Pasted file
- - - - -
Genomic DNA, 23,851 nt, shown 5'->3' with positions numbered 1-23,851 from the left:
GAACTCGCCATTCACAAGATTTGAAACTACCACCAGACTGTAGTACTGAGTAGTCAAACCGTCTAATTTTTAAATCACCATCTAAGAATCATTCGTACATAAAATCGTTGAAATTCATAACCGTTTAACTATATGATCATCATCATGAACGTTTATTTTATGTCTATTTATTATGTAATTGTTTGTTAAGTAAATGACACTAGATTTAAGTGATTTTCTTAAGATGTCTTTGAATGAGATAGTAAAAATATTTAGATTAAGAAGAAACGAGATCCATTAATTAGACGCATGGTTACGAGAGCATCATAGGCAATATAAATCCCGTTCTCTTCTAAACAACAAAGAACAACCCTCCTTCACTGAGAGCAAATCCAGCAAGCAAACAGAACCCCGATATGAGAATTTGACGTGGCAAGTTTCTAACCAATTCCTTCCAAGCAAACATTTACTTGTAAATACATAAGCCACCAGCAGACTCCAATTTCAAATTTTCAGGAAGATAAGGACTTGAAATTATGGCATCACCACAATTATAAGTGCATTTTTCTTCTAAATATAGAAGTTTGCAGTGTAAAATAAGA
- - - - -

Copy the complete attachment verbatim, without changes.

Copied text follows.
Genomic DNA, 23,851 nt, shown 5'->3' with positions numbered 1-23,851 from the left:
GAACTCGCCATTCACAAGATTTGAAACTACCACCAGACTGTAGTACTGAGTAGTCAAACCGTCTAATTTTTAAATCACCATCTAAGAATCATTCGTACATAAAATCGTTGAAATTCATAACCGTTTAACTATATGATCATCATCATGAACGTTTATTTTATGTCTATTTATTATGTAATTGTTTGTTAAGTAAATGACACTAGATTTAAGTGATTTTCTTAAGATGTCTTTGAATGAGATAGTAAAAATATTTAGATTAAGAAGAAACGAGATCCATTAATTAGACGCATGGTTACGAGAGCATCATAGGCAATATAAATCCCGTTCTCTTCTAAACAACAAAGAACAACCCTCCTTCACTGAGAGCAAATCCAGCAAGCAAACAGAACCCCGATATGAGAATTTGACGTGGCAAGTTTCTAACCAATTCCTTCCAAGCAAACATTTACTTGTAAATACATAAGCCACCAGCAGACTCCAATTTCAAATTTTCAGGAAGATAAGGACTTGAAATTATGGCATCACCACAATTATAAGTGCATTTTTCTTCTAAATATAGAAGTTTGCAGTGTAAAATAAGA